Beck blames Woodrow Wilson for single-handedly enacting 17th Amendment

Last week the Weekly Standard got Glenn Beck hopping mad by publishing a damning critique of his warped view of progressive history. Beck's producer called for a boycott of the conservative magazine (which also happens to be one of Beck's sponsors), claiming that their article was “embarrassing” and “intentionally misleading.”

But it looks like Beck is doing his damndest to prove the Weekly Standard right. This morning Beck claimed on the radio that the Seventeenth Amendment, which provides for the direct election of U.S. senators, was Woodrow Wilson's perfidious progressive scheme to undermine the Constitution. The only problem with this thesis is that every verifiable historical fact shows it to be not at all true. Most significantly, nearly all the action regarding the Seventeenth Amendment took place before Wilson became president.

Here's what Beck said on the radio earlier today:

For those who can't play the clip, Beck bookended some juvenile mocking of Sen. Harry Reid by saying:

BECK: Term limits! Term limits! It's fine for the president, but for some reason it's not for Congress. Congress enacted the term limits on the president because they knew what would happen, but they wouldn't do it. Woodrow Wilson changed it, changes the way our system works. The states -- the Senate was supposed to be from the state.


BECK: The Senate was supposed to be elected by the states, not the citizens. Voted on by the state legislature and then sent to Washington. So what would that do? That held their feet to the fire of the state. They actually represented the state. If it wasn't good for the state, they weren't going to do it. That was the idea. It kept a barrier from the federal government to the state, and it kept those people in Washington closer to you, because you didn't have to get your senator on the phone. You got your state senator on the phone, you got your governor on the phone to say “pull this guy back!” And they would. What happened? Woodrow Wilson.

Let's start with some basic dates. First, let's establish when Woodrow Wilson became president -- March 4, 1913.

Now, let's look at some other dates, as provided by the U.S. Senate's history regarding the direct election of senators, and other sources:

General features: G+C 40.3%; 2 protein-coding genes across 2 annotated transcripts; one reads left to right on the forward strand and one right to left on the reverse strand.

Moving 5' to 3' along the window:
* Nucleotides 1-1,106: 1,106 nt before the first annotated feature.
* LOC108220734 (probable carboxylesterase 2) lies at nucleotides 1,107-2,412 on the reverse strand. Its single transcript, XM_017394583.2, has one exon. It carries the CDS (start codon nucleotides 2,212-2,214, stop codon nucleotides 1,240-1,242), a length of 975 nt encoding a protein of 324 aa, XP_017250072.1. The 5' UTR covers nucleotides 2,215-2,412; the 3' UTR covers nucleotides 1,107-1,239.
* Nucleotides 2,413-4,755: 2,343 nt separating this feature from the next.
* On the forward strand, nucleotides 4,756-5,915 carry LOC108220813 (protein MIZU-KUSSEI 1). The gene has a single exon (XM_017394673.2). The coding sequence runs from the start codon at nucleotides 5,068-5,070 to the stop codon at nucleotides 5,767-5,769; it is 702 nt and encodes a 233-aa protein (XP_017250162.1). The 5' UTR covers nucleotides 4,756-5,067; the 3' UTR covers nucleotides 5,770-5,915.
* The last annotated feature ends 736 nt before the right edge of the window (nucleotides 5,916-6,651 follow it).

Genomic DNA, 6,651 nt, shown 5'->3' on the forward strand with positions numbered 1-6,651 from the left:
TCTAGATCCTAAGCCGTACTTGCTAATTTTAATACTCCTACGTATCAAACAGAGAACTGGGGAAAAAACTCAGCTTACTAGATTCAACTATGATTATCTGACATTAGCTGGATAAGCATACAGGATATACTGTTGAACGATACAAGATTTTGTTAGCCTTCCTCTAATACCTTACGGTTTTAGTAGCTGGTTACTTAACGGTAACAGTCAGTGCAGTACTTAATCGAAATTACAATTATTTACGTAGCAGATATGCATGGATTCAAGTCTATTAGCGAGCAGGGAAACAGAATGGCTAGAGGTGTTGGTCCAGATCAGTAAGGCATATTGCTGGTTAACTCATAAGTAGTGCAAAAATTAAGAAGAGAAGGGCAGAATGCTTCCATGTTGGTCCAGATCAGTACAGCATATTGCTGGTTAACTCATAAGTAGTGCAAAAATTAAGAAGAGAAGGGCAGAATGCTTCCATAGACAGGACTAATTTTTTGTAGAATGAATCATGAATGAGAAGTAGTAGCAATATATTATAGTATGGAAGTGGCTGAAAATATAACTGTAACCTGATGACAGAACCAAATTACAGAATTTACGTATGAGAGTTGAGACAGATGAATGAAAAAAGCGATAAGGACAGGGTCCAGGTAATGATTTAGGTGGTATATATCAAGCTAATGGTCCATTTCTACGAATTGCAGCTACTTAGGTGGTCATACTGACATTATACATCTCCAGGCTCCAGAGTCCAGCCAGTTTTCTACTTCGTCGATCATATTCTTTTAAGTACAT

1826: First proposal for the direct election of senators.

1893-1902: Ten amendments proposed in Congress -- one for each year -- to provide for the direct election of senators, each one rejected by the Senate.

1900-1907: Oregon attempts various procedures for direct election of senators before succeeding in 1907.

1911: Sen. Joseph Bristow (R-KS) offers resolution to amend the constitution to provide for the direct election of senators, which successfully passes.

1912: The House passes the amendment, sending it to the states for ratification

1912: Of the 48 states in the U.S., 29 already have procedures to elect senators as party primary nominees or in general elections.

May 1912 -- February 1913: The amendment is approved by 29 state legislatures.

March 4, 1913: Woodrow Wilson is inaugurated as president.

March 7, 1913 -- April 8, 1913: Seven more state legislatures approve the amendment, meeting the three-fourths requirement to officially ratify the Seventeenth Amendment.

So, unless Beck has some compelling explanation for how Woodrow Wilson was able to engineer this scheme to directly elect senators even though the movement began before he was born; direct election was the law in more than 50 percent of the states prior to the constitutional amendment; and the amendment itself was proposed, passed, and well on its way to being ratified before he became president, then I think we're safe in calling this one a load of bunk.